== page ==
What’s New – HER STORY: Sisterhood That Transcends At Gallery Of African Art

Gallery of African Art London presents HER STORY: Sisterhood That Transcends. From 22nd September until 21st of October, the Mayfair gallery will be showcasing the art works of Nigerian artist REWA and photographer Dagmar Van Weeghel.
While listening to a podcast yesterday Oprah asked a very interesting question that does not seem to go away. “What is the new role of women?” referring to the role of women in the modern world. This exhibition comes right in time to shed some light to this.

It’s been often said that in times of uncertainty that the arts have a key role to play. Perhaps to lead discussions on controversial themes or to stir people’s consciousness? The role of women and gender equality are relevant and GAFRA is bringing them to centre stage in this new showcase.

Artists REWA and Dagmar Van Weeghel are exploring female identity in “HER STORY: Sisterhood That Transcends”. Her story (that of a woman) includes roles women play i.e. mother, sister, daughter, friend, lover. There is a connection that all women share which binds them together – Sisterhood. Through “Her Story”, the current exhibition seeks to celebrate and uplift womanhood.

 “All women play a part in a ‘Sisterhood that Transcends.'”

This is exciting to read and we’re even more excited to see the show on Thursday. Each artwork that will be shown, has a unique story and representation. REWA will be displaying her new body of work titled: ONICHA ADO N’IDU (Naming Rites & Traditions of the Igbos of Nigeria).

REWA Somadina, 2017 Gallery of African Art (GAFRA)_sisterhood

REWA is a self-taught visual artist. From an early age, she was encouraged to experience and appreciate art. She grew up in London where she started her professional career. Travelling widely, she now calls London, Lagos and Johannesburg home. Each of these cities has played a role in her artistic practice – fortifying her and emotionally challenging her life perspectives.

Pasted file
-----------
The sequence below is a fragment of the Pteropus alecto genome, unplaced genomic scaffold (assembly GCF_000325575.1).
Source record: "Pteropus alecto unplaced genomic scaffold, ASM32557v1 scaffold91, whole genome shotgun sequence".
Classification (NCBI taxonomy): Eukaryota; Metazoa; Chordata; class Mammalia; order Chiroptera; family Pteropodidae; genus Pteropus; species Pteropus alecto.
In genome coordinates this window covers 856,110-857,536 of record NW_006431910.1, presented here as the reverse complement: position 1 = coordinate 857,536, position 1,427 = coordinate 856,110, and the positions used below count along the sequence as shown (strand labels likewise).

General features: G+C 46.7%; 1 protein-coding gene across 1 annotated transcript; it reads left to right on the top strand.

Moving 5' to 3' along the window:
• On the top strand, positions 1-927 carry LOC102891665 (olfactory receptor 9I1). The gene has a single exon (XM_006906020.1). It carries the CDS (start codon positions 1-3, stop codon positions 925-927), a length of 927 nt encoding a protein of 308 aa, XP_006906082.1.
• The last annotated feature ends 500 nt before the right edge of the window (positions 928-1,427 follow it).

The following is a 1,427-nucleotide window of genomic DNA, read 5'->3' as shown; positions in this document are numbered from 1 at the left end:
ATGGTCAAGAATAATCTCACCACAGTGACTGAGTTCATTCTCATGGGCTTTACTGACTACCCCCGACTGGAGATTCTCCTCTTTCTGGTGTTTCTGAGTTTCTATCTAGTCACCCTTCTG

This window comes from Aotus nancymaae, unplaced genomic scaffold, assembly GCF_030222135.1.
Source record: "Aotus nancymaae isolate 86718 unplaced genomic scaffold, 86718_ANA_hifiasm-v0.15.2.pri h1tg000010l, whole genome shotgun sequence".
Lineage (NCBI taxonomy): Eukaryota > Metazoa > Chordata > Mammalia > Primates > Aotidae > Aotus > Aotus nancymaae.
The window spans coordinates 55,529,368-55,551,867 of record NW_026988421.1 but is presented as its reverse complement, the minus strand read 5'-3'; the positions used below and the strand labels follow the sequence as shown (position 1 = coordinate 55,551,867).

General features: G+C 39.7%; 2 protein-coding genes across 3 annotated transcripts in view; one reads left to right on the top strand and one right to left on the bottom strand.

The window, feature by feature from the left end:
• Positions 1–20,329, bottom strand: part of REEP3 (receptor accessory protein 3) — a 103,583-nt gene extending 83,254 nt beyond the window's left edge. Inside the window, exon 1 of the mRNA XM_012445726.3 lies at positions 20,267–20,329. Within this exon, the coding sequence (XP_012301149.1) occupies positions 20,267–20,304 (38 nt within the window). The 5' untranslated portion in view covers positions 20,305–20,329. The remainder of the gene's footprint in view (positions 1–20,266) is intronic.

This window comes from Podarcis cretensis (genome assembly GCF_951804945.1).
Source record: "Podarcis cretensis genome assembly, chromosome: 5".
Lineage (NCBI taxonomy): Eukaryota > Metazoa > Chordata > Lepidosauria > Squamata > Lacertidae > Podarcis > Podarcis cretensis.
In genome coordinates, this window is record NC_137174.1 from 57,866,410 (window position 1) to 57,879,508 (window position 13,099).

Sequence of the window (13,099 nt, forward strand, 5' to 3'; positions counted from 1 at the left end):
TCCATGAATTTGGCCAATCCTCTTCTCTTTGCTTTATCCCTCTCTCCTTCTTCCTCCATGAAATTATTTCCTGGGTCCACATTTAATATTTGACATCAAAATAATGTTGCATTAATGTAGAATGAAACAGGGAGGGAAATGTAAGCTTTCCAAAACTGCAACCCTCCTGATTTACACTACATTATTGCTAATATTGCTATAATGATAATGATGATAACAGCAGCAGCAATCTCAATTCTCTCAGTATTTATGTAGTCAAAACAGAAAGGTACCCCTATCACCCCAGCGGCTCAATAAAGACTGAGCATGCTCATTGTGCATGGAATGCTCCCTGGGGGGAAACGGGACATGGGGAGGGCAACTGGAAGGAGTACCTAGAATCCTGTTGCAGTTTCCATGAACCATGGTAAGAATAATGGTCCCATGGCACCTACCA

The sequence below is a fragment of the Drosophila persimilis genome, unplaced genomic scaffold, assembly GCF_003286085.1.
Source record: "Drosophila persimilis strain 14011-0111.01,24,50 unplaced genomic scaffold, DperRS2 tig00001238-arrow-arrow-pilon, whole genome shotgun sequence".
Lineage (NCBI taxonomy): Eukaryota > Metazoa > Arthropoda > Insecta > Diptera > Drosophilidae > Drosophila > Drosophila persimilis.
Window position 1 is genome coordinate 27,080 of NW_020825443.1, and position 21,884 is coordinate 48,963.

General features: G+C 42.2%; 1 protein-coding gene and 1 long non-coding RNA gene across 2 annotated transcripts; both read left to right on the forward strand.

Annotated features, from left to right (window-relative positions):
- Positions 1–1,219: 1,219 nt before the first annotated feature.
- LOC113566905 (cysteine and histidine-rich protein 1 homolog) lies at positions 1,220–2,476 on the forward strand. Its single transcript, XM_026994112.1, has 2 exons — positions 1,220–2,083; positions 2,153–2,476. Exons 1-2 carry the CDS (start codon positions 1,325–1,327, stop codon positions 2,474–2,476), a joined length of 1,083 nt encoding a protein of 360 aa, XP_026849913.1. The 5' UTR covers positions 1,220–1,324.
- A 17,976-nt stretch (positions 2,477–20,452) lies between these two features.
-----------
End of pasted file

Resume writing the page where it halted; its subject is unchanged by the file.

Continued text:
REWA tells Gallery of African Art that her works are not necessarily portraiture. She comments “My spirit is neither moved by landscapes, nor by still-life or portraiture, but rather by what I refer to as “depicted sentience” through the celebration of the female form in bright, vivid colours.”
Through ONICHA ADO N’IDU , REWA celebrates the women in her culture. She pays homage to the relevance of “naming rites” and how they shape and create a path for the individual. The objective is to help the viewer to identify a certain part of “her women” within themselves.

REWA says it best: “My subject matter is WOMAN – I celebrate her in her many forms. I use traditional materials: ink, acrylic paints and brush on cartridge paper to capture an essence — making the paint assemble and the ink announce. I want my audience, whether male or female, to look at one of my women and be able to identify with her story and the meaning behind her name. I want her to represent a message, a memory, a story or a prayer for the viewer.”

Dagmar Van Weeghel Lapis Lazuli, 2016-Gallery of African Art (GAFRA)_sisterhood

For Dagmar Van Weeghel, creating a narrative is an essential element of her photography. African women play a central role in her compositions. Major themes explored by Van Weeghel’s works include identity and African
women’s migration within the diaspora. She also delves deeply into the subjects of cultural assimilation, exotification, racism and sisterhood.

Her portraits are beautiful and ethereal, the story behind them intriguing. Each work takes the viewer on a journey, exploring the women depicted in the stories they tell, captured through the eyes of the artist. The relationship between the women and Van Weeghel is symbiotic.

A bond of sisterhood is formed – a union that transcends race and class, one that creates a “safe space” for stories to come forth and be shared. Van Weeghel says: “I tell stories that advocate for the strength of people, especially for women and girls. I seek to offer another perspective on the way people see the world, and each other, through the stories I tell visually.”

Exhibition Information:
Private View: Thursday, 21st September, 2017 | 6 – 8:30pm
Exhibition: 22nd September – 28th October 2017
Artist Talk: Saturday, 23rd September 2017 | 2-4pm
Visitor Information
Opening times: Monday – Friday, 10am – 6pm and Saturday, 11am – 5pm
Admission: FREE
Gallery of African Art (GAFRA) 45 Albemarle Street London W1S 4JL
Nearest Underground Station: Green Park (Jubilee, Piccadilly and Victoria lines)

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